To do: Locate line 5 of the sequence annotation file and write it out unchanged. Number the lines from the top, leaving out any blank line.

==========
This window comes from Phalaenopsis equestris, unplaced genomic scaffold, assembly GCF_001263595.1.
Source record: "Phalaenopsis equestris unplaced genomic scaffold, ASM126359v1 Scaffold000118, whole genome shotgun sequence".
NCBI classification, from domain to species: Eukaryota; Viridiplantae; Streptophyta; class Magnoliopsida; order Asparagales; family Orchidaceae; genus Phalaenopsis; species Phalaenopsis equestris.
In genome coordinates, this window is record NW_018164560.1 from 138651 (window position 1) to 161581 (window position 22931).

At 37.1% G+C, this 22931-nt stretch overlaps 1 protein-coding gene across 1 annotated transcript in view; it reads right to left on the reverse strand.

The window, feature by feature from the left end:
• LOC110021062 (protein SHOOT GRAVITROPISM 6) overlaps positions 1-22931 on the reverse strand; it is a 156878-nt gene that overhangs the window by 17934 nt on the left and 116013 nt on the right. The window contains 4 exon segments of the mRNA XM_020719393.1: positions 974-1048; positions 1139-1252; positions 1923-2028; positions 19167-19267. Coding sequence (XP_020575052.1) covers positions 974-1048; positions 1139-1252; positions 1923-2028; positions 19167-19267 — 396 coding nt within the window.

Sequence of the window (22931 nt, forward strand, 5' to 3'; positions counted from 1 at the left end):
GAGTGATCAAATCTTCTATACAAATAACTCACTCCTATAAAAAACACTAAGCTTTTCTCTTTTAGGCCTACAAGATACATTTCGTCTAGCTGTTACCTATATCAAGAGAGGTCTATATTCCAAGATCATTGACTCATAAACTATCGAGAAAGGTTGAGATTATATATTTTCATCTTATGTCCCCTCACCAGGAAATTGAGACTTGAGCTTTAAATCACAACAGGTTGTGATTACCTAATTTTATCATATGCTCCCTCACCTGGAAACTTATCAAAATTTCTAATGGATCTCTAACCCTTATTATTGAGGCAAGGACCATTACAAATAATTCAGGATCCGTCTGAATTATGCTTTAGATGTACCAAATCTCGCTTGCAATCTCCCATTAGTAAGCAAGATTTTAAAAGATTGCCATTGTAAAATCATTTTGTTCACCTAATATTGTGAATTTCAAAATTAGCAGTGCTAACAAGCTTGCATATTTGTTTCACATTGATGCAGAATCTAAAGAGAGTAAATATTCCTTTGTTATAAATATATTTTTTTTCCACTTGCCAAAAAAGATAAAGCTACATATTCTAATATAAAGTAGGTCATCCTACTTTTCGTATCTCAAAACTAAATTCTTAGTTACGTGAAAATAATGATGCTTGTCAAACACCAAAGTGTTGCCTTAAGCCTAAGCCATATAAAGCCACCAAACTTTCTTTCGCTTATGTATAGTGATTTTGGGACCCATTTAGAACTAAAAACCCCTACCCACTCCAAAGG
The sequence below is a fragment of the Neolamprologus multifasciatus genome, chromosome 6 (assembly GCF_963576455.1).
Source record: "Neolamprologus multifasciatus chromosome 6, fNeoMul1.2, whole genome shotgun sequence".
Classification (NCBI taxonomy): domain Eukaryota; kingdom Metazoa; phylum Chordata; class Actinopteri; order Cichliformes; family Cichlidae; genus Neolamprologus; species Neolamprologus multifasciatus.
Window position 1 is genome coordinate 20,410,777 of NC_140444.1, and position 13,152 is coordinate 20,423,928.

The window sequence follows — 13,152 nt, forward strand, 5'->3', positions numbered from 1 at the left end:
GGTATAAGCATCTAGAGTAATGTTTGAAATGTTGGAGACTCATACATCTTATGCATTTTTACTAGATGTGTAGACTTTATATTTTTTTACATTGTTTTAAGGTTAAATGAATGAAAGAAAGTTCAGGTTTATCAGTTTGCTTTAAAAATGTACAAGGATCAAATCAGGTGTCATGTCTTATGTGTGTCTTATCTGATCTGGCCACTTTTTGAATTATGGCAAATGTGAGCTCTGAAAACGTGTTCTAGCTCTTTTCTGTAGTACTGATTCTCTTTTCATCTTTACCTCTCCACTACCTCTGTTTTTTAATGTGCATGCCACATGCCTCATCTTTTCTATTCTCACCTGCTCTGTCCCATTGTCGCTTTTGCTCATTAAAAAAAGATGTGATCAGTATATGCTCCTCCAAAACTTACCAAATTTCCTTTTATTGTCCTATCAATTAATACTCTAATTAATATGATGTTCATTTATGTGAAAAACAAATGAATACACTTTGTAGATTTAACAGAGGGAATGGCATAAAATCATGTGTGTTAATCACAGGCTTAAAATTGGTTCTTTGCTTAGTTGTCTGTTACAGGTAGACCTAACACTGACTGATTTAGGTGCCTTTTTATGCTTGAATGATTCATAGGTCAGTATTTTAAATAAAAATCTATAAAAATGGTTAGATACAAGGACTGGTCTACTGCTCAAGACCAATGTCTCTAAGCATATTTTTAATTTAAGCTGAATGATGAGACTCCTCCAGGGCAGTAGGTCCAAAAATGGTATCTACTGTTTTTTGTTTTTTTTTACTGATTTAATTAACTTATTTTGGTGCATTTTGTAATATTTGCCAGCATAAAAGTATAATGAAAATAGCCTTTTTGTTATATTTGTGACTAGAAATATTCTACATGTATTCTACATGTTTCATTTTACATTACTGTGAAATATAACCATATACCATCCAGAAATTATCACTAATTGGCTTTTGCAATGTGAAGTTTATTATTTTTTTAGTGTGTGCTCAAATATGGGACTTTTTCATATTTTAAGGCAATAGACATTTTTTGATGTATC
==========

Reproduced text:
At 37.1% G+C, this 22931-nt stretch overlaps 1 protein-coding gene across 1 annotated transcript in view; it reads right to left on the reverse strand.